Indian and Italian Cuisines: 6 Things you Already Know about Italian Food Can Help you Understand Indian Cuisine


“Nobody Can Be an Expert on Indian Food”

— Madhur Jaffrey

When it comes to Indian cuisine, it can be quite confusing.  Many of us simply aren’t used to 5 different types of Masala, and a typical Indian menu can be quite overwhelming.  However, many of us can understand the basics of Italian cuisine.  We’ve heard that Italian food is marked by regional specialties, pasta is a big deal, dishes focus on a few key ingredients, and an Italian grandma guarantees you will be well-fed.  Here are 6 similarities between Italian and Indian food traditions.  You can use what you know about Italian food to understand some of the basics on Indian cuisine.

1) Regional Differences:

From the North to the South, cuisines vary widely based on geography

If you think of how intricate an Italian food map would look, you have a good idea of how an Indian food map also looks:

Italian is known for its regional differences.  In the North, you’ll find more polenta and rice dishes, with a preference for using butter. The hot, coastal towns of the South feature fresh seafood and ditch the butter for olive oil.  Even further, small towns will be known for their specific dishes.  You’ll only find braised goat in Campi and salted gray mullet roe in Sardinia.

India is also known for strong regional differences.  The north reflects the influence of Muslim neighbors, cooking Roti and Naan in hot tandoor ovens and using more hearty gravies and nut purees.  Southern Indian, however, is known for its spicier heat level, its use of fresh seafood, and using more of the local coconuts.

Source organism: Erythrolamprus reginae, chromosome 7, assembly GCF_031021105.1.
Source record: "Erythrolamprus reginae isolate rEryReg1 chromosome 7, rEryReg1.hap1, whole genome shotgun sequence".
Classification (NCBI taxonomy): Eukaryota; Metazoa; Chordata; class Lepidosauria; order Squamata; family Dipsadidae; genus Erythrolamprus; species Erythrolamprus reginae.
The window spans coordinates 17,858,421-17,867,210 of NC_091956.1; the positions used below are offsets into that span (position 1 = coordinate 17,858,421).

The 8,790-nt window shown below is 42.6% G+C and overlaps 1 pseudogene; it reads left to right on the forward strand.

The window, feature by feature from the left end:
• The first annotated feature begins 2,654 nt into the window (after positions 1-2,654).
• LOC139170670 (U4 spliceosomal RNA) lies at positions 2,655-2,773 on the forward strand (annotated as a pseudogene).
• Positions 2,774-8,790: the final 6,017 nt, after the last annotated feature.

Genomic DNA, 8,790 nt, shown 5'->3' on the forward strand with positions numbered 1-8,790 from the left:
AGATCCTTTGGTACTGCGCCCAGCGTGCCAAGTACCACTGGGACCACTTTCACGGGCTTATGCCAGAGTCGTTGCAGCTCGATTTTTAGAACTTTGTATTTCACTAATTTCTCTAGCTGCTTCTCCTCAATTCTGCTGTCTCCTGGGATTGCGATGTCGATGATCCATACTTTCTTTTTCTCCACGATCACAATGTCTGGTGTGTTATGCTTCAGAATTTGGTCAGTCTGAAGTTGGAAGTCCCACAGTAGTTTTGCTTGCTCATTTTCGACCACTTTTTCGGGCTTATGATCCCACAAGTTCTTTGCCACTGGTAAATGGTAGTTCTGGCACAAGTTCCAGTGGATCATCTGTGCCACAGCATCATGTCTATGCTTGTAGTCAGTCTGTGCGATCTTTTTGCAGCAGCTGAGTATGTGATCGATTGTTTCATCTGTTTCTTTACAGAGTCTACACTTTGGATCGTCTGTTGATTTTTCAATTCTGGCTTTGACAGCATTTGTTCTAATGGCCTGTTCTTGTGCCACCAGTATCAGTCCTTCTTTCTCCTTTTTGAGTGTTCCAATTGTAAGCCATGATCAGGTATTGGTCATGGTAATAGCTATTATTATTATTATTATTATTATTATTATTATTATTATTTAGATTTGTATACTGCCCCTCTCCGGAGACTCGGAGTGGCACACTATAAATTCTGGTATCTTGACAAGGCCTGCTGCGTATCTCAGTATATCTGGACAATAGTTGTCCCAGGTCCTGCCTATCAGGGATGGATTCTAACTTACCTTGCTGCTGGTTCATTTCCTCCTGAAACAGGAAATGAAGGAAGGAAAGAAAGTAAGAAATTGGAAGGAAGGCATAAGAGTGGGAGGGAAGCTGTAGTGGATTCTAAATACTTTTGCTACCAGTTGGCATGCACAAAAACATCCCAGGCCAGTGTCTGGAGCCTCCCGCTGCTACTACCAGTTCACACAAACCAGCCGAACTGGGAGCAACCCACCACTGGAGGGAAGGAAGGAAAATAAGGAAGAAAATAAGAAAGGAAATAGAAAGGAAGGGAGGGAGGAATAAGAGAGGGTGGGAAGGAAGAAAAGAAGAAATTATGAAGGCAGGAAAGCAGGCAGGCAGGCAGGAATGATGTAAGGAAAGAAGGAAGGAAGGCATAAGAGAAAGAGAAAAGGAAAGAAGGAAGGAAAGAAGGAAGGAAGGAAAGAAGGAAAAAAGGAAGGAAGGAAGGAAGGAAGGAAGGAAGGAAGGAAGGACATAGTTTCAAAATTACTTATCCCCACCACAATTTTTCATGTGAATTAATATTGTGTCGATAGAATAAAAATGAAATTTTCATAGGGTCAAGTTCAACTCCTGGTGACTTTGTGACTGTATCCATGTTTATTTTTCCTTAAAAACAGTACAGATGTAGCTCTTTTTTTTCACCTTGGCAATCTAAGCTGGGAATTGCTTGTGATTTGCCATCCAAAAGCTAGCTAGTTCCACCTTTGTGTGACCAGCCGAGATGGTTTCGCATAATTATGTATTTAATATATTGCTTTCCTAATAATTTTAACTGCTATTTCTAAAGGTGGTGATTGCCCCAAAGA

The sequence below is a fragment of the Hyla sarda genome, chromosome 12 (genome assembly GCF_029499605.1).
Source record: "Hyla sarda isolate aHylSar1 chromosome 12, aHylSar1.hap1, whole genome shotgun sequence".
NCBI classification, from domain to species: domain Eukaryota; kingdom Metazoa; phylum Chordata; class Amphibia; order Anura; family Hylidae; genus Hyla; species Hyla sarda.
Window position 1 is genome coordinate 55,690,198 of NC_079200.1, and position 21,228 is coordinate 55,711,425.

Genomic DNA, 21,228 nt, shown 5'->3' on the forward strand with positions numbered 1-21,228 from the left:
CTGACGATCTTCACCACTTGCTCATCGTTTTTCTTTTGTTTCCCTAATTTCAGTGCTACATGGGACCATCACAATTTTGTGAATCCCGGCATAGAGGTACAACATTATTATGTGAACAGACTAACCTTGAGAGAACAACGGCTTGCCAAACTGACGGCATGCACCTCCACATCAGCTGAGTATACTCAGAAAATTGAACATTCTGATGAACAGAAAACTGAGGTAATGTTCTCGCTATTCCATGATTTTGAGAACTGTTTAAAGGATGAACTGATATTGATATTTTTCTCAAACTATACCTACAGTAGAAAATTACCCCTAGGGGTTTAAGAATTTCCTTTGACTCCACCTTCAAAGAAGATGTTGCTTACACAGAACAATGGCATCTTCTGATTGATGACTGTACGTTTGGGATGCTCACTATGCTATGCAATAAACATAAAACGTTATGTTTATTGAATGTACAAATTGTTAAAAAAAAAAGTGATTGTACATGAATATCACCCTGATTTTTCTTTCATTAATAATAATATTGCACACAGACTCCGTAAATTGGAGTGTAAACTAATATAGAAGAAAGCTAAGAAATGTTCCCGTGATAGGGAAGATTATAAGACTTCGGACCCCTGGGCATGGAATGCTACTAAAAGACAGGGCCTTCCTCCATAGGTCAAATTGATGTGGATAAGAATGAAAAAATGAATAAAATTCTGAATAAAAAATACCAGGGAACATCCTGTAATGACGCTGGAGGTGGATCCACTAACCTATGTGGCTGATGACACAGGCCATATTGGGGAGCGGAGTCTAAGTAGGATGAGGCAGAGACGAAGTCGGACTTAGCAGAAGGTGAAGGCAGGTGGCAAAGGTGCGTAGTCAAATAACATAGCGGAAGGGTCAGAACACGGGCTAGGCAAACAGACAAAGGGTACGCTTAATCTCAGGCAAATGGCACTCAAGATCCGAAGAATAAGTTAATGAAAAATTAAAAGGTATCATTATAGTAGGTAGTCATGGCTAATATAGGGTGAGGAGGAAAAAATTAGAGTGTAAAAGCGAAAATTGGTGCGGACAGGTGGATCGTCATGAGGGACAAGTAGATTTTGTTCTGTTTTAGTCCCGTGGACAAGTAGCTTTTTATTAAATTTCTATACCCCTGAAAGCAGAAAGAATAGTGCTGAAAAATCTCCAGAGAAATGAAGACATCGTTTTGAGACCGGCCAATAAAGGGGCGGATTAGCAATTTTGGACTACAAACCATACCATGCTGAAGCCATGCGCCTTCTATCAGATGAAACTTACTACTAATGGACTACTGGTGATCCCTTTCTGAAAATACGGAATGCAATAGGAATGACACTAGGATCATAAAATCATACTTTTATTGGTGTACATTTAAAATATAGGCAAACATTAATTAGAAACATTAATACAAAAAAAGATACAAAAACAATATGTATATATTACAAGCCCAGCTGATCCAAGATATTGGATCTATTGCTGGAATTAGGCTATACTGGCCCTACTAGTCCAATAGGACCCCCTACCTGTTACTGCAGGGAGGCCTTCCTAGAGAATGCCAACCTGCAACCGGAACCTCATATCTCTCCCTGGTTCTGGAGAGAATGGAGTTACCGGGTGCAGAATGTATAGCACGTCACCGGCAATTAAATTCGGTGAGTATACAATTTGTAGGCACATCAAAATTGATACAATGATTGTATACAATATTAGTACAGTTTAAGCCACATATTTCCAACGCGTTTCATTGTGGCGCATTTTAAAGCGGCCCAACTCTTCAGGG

1) Starch Staples:

Italy’s Pasta Meets India’s Rice

If there’s one dish is you’ll find anywhere in Italy, it’s pasta.  Whether it’s a simple tortellini soup, an elegant Rigatoni, or a hearty lasagna, pasta is essential on the Italian table.

For India, the staple starch is rice.  Simple steamed Basmati rice might be the base for a flavorful dal, or flavorful Vegetable Biryani might stand on its own.  Rice flour and rice flakes even show up on the breakfast menu.  Dosa is a rice crepe filled with spiced potatoes and onion.  Steamed Idli is made from a fermented rice batter.

2)  Simple Base:

Focus on one or two Main Ingredients

Italian cuisine is noted for its “ingredient-focused” cooking, using just a few ingredients and simple cooking techniques to highlight fresh, seasonal flavors.  Think of Stuffed Artichokes, which pop up only when artichokes are in season, during spring and fall.  Or how simple tomatoes can make a hearty, satisfying Marinara.

Indian dishes feature this same sort of focus on one or two main vegetables.  If you’ve ever eaten at an Indian restaurant, I’m sure you’ve faced a huge menu that seems like endless options.  When you look closer, though, you’ll notice that you’ll have the same seasoning and cooking technique applied, with the only variation being the featured ingredient.  “Masala” refers to a blend of spices, what most of us would call “curry”.  It can either a dry blend or made into a paste.  On an Indian menu, you’ll see how “Masala” can be used on any number of ingredients. Aloo Masala features potato, Bhindi Masala is okra, Baingan Masala is eggplant, Chana Masala is chickpeas.